The Nativity Fastthematically focuses on glorification of the Incarnation of God; the Western Advent focuses on the two comings (or advents) of Jesus. Traditional Orthodox fasting is no simple task: It means giving up meat and dairy, in addition to fish, wine and oil (fish, wine and oil are, however, permitted on specific days).
When is the Nativity Fast in the Eastern Orthodox Church?
Beginning of the Nativity Fast in the Eastern Orthodox Church Date in the current year: November 28, 2021 The Nativity Fast is one of the two longest fasts in the Eastern Orthodox Church, the other one being Great Lent (both last forty days).
What is the Nativity Fast and why is it important?
Beginning on November 15 and concluding on December 24, the Nativity Fast gives individuals the opportunity to prepare for the Feast of the Nativity of Our Lord and Savior in the Flesh on December 25.
How long do Orthodox Christians fast?
During the course of a year, Orthodox Christians fast between 180-200 days. Diligently following the fasting guidelines of the Church can be quite an undertaking. Especially if you are new to the Faith.
When does Nativity Fast begin and end?
Until February 1918, Russia, like most Orthodox countries, had Nativity Fast according to the Julian calendar. Meanwhile, in Europe, starting in 1582, the reformed calendar, introduced by order of Pope Gregory XIII, gradually spread. In the year of the introduction of the new calendar, 10 days were skipped (instead of October 5, October 15 was counted). In the future, the "Gregorian" calendar skipped leap years in years ending in "00", except when the first two digits of such a year form a multiple of "4". That is why 1600 and 2000 did not cause any "progress" in the usual system of translation from the "old style" to the "new". However, in 1700, 1800 and 1900 leap years were skipped, and the difference between styles increased, respectively, to 11, 12 and 13 days. In 2100, the difference will increase to 14 days.
What is the fasting day for the Nativity?
According to the rules of abstinence, the Nativity fast is close to the Peter (Apostolic) fast . During the Holy Nativity fast, church guidelines are excluding meat, dairy products and eggs on all days, and on Wednesdays and Fridays, if it is not a Great or Patronal holiday, fish is excluded. From January 2 (December 20), fasting is stricter and fish is not consumed until Nativity. The strictest abstinence is on January 6 (December 24), on Nativity Eve – Nativity Eve. According to pious tradition for Nativity fast in Russian Orthodox Church on this day they do not eat until the first star, which marks the star of Bethlehem, which led the tree Wise Men to the Infant Christ.
When is the nativity of Christ celebrated?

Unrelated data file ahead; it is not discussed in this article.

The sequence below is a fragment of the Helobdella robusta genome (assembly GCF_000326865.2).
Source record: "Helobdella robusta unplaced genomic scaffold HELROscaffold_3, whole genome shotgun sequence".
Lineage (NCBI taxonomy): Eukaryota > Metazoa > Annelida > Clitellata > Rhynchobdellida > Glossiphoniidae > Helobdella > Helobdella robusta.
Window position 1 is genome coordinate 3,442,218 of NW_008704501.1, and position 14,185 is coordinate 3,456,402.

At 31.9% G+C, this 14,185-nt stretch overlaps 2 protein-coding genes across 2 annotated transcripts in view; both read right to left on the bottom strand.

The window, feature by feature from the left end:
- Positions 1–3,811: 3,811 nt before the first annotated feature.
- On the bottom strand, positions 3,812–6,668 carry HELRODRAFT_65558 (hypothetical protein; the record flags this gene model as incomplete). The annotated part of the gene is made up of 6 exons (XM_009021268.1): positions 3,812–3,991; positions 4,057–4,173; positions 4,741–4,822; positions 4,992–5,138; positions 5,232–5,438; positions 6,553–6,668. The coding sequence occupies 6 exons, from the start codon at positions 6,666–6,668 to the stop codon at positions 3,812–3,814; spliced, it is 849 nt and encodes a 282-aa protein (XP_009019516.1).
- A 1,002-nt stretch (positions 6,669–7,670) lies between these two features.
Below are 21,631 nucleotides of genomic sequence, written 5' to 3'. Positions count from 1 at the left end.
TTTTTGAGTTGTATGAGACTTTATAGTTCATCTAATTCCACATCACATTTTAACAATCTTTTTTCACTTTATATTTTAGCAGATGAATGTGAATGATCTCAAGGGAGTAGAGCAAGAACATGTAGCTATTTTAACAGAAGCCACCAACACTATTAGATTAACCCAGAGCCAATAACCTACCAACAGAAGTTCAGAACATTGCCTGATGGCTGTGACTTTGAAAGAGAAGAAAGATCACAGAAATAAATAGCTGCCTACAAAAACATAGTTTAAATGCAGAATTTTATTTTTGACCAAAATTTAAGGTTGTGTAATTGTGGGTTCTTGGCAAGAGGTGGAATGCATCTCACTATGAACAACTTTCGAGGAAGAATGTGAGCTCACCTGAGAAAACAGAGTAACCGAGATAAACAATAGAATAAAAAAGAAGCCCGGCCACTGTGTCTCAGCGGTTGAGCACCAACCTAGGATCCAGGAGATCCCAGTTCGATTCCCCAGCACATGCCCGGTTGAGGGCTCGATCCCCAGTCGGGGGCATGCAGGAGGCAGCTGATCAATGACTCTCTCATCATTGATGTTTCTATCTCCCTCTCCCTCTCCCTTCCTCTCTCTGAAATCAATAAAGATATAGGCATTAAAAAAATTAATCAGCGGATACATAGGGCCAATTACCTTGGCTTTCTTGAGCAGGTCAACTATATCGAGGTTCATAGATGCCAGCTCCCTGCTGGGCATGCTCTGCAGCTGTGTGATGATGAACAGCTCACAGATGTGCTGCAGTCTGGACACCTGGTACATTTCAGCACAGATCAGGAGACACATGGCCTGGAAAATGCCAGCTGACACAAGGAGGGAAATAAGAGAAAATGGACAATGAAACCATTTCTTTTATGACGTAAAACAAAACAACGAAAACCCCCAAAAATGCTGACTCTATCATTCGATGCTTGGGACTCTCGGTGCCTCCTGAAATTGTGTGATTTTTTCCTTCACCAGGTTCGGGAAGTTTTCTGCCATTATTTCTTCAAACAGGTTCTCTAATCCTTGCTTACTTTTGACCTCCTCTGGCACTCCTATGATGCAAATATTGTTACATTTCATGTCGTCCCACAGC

The fact is that the date of the Nativity of Christ is not exactly known. Different churches defined it differently. In the Church of Alexandria it was April 18, the African tradition adhered to March 28, the Eastern one – January 6, and Rome – December 25. As we can see, the Roman tradition prevailed everywhere. The exception is the Armenian Church, where Nativity is celebrated in accordance with the ancient Eastern tradition on January 6/19. In the Church of Constantinople, the feast of Nativity was established in the late 370s. This is evidenced by the separate words pronounced by Gregory the Theologian, Archbishop of Constantinople, "two words: December 25, 380 – for Nativity and January 6, 381 – for Epiphany." In the Church of Antioch, this happened, as already mentioned, in 386-387, and possibly earlier – around 370, then "in the Churches of Asia Minor and later – in Alexandria (in the early 430s)."
How to not feel hungry?
In order not to feel hungry, it is advisable to eat 4-5 times a day. Do not forget to drink at least 1.5-2 liters of liquid a day. Fresh juices, non-carbonated mineral water and green tea are useful.
Did the Church of Jerusalem separate the nativity and the epiphany?
The Jerusalem Church has long resisted the separation of Nativity and Epiphany. Festive syncretism persisted until Emperor Justinian wrote around 560/561 a message "On holidays: Annunciation and Nativity, Candlemas and Baptism" addressed to the Church of Jerusalem under Patriarch Eustochius (552-563/564). The Emperor complained, "that the dates of the holidays of the Annunciation (March 25) and Candlemas (February 2) are violated there. Referring to the Gospel of Luke (Luke 1, 26-56), Justinian also cited a number of authoritative opinions of the fathers: Saints Gregory the Theologian, Gregory of Nyssa and John Chrysostom, as well as a text under the name of Blessed Augustine of Hippo, trying to convince his addressees to accept a separate holiday of Nativity." These recommendations were implemented, but after the death of Justinian (565).